Texas Sen. Ted Cruz has had the best year of any Republican and virtually anyone in the world, ranking third in Rasmussen Report’s new poll of the of the “most influential” people in the world, behind Pope Francis and President Obama.
In the new poll, Cruz, who made headlines for trying to dismantle Obamacare, was the pick for the most influential of 11 percent. The pope was tops at 23 percent, Obama second at 21 percent.
Rasmussen poll: 1* Whom do you consider the most influential person in 2013?
23% Pope Francis
21% Barack Obama
11% Ted Cruz
8% Edward Snowden
4% Vladimir Putin
3% John Boehner
3% Chris Christie
How fitting that Barack Obama is #2.
TIME Magazine’s pick as the 2013 Person of the Year is …
Miley Cyrus Pope Francis.
Forgive me if I am a bit skeptical of Time’s choice for Pope Francis as being their ‘Person of the Year” for 2013, but I am. Not that Pope Francis is not a good man or deserving of this award, but TIME made the choice not because of his religious virtue and certainly not because they believe in Catholicism or the message it spreads. Doesn’t it feel like it was yesterday they were doing stories on the coverups of sexual predator Catholic priests? Let’s face it, the reason why they chose him is because Pope Francis criticized “modern capitalism” ,in an attack on “the idolatry of money.”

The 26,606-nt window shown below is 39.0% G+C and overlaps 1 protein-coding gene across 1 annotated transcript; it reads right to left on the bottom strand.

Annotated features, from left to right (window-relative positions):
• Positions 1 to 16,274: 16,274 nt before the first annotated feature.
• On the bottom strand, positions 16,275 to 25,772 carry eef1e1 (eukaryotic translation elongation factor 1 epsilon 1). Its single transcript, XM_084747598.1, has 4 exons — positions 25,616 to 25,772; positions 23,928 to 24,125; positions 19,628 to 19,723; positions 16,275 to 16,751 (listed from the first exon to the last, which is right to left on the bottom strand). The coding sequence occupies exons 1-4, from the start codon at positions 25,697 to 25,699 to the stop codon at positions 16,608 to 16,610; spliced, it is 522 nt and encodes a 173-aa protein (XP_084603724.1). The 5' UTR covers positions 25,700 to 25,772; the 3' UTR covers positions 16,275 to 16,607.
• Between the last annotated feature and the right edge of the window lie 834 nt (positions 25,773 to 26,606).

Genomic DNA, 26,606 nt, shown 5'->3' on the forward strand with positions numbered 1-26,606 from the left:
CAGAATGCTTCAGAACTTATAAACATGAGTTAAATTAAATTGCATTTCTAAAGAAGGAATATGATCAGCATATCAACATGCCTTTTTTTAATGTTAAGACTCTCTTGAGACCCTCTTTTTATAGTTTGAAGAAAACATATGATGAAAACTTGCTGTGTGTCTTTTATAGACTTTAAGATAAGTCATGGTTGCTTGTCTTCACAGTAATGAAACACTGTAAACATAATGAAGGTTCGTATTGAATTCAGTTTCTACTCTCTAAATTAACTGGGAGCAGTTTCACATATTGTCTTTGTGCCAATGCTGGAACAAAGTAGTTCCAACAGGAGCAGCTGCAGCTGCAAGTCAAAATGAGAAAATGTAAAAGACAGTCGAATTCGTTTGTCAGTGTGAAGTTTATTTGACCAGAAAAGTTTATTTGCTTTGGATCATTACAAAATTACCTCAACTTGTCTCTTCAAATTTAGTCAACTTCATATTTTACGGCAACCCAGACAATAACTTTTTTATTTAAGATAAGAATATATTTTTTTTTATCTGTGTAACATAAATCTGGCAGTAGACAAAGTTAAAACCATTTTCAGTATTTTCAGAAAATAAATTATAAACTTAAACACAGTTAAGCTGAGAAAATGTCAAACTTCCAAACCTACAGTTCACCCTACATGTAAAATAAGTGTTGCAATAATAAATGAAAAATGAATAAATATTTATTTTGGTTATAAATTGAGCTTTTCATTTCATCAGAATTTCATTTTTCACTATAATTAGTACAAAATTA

Like I said, Pope Francis is an easy and justifiable choice, it is the reasons why he was picked that are suspect. In any other year Edward Snowden, the NSA whistle-blower would have won this hands down. He exposed the spying ways of the NSA and will continue to do so for months and years to come. Snowden’s exposing of the NSA has even made US lawmakers and foreign leaders question what this spy organization is doing.
However, Snowden finished second to Pope Francis for pretty much one reason and that is Time’s media bias to push Obama’s agenda of “income equity” otherwise known as socialism.
Once there was a boy so meek and modest, he was awarded a Most Humble badge. The next day, It was taken away because he wore it. Here endeth the lesson.
How do you practice humility from the most exalted throne on earth? Rarely has a new player on the world stage captured so much attention so quickly—young and old, faithful and cynical—as has Pope Francis. In his nine months in office, he has placed himself at the very center of the central conversations of our time: about wealth and poverty, fairness and justice, transparency, modernity, globalization, the role of women, the nature of marriage, the temptations of power.
And yet in less than a year, he has done something remarkable: he has not changed the words, but he’s changed the music. Tone and temperament matter in a church built on the substance of symbols—bread and wine, body and blood—so it is a mistake to dismiss any Pope’s symbolic choices as gestures empty of the force of law. He released his first exhortation, an attack on “the idolatry of money,” just as Americans were contemplating the day set aside for gratitude and whether to spend it at the mall.